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What’s Your Number?

Ben Rodriguez

MY WIFE AND I are aiming to retire in 10 or 15 years. With the Dow Jones Industrial Average close to 35,000, I can’t help but wonder: At what level for the Dow can we retire?

Yes, I know the Dow is a terrible index. But it’s also the one that’s most commonly mentioned in the media. I’ve followed it for most of my life, so I’m much more emotionally tied to it than the S&P 500 or any other index.

We’re still socking away money for retirement, so our magic Dow number isn’t fixed. On top of that, the Dow companies are throwing off dividends that we’re then reinvesting, which further complicates the math. Currently, the dividend yield on the Dow stocks hovers under 2%, so it may have only a modest impact on our retirement number. Still, if I were gifted at math, I could probably figure it out. But since I’m not, I’m left trying to guess.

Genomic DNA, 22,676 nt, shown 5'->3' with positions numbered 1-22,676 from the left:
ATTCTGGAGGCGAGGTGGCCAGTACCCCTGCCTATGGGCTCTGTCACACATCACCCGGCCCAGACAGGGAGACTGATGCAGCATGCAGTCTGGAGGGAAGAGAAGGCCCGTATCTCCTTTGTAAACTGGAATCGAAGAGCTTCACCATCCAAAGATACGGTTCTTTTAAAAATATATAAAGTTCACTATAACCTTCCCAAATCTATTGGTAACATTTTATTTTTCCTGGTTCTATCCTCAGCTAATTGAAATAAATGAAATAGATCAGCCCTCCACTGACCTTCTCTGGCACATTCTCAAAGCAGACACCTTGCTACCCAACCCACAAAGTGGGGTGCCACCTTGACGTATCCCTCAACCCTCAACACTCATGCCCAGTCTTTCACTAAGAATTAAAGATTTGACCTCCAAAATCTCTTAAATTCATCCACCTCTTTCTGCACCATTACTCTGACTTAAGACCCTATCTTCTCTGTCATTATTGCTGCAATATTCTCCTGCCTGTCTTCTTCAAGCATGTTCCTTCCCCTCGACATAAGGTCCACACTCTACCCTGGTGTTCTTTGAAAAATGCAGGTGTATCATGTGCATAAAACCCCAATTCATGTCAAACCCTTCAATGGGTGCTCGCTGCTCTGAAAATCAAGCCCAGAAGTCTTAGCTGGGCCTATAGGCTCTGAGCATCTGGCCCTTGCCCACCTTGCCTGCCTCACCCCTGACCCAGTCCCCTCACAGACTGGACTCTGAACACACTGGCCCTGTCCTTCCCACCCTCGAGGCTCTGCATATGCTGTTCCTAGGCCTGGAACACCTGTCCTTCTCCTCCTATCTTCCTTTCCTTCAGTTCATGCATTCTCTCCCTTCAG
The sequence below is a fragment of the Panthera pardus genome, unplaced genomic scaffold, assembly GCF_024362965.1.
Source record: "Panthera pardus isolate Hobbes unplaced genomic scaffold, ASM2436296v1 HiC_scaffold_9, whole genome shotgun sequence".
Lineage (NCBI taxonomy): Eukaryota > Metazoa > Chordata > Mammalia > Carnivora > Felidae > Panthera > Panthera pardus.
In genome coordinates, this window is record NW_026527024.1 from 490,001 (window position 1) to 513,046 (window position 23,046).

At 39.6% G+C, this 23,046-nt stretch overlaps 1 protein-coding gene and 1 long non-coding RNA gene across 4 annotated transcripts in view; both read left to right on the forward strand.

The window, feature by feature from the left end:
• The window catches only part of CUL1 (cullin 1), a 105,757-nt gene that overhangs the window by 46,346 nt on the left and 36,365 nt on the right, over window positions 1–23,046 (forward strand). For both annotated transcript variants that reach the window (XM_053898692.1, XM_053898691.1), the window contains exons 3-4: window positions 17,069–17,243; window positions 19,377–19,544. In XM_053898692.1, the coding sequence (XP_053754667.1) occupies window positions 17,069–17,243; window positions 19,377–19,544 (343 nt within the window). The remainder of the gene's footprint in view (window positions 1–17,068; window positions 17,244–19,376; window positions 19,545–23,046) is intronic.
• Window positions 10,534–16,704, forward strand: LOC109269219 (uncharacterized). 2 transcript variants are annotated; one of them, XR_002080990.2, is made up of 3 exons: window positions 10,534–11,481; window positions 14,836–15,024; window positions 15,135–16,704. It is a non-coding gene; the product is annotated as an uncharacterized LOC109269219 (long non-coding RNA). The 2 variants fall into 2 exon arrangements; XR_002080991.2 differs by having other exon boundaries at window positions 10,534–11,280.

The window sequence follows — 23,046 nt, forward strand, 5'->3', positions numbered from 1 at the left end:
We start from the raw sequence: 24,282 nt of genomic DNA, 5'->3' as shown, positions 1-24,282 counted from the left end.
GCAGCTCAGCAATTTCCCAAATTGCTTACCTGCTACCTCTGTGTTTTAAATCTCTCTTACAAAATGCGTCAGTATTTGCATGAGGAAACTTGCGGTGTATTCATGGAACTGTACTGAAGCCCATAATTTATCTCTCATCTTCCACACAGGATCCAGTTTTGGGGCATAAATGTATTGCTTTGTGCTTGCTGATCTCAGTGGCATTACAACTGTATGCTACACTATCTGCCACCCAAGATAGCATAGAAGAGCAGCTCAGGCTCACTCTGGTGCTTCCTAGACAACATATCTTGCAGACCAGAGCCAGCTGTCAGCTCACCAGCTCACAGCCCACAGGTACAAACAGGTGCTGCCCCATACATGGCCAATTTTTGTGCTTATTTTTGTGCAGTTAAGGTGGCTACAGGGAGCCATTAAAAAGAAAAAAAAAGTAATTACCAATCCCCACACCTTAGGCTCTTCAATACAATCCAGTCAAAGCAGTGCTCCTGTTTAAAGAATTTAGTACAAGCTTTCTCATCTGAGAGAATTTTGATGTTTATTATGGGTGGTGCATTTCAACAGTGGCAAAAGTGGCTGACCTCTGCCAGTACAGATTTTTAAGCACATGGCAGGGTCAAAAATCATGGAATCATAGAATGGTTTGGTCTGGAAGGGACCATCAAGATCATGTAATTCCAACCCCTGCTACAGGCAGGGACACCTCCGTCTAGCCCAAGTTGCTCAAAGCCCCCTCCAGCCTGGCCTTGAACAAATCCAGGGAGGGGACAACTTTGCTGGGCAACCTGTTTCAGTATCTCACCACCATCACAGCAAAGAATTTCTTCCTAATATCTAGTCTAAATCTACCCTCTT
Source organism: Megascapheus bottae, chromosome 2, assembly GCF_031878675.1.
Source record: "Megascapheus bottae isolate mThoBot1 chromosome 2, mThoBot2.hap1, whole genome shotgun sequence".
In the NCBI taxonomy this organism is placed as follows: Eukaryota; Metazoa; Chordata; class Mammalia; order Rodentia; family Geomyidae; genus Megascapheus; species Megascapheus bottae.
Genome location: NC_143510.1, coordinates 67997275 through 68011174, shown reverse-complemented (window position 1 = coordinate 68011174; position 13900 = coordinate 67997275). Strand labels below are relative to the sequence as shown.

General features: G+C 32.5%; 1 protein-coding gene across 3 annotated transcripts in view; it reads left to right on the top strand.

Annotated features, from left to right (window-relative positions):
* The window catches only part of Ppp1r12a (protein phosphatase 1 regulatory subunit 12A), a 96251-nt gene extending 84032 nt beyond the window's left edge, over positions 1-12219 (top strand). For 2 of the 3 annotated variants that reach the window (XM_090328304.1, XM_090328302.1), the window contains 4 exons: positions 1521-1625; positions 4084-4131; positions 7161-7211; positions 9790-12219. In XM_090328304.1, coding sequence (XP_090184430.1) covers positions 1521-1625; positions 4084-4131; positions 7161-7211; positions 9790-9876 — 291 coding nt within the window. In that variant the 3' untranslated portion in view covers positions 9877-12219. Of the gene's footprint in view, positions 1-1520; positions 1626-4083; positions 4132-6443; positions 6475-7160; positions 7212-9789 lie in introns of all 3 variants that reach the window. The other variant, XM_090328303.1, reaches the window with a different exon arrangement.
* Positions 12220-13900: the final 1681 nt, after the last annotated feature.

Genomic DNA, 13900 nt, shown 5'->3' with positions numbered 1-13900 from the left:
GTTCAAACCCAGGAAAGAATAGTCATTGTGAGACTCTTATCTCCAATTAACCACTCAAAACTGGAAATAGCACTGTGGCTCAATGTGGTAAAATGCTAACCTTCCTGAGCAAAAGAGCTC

If the market were to double, we could certainly hit our goal and retire early. That would put the Dow at 70,000. But what if the Dow industrials were just 50,000 or 60,000? Would that be enough? Depending on how quickly it happens, the answer is likely “yes,” because in the meantime we’ll have saved thousands of dollars more, which will also be growing.

To be sure, these large numbers seem far off. But then again, it wasn’t too long ago that Dow 35,000 seemed unthinkable. When I started investing in 2007, the Dow was close to 14,000—and it went as low as 6,600 during the 2007-09 crash. We’ve come a long way.

I can’t tell you how quickly we’ll get there. But when you see the Dow 50,000 headline, think of me on the beach with a fruity drink. If you happen to walk by, I’ll buy you one, too.

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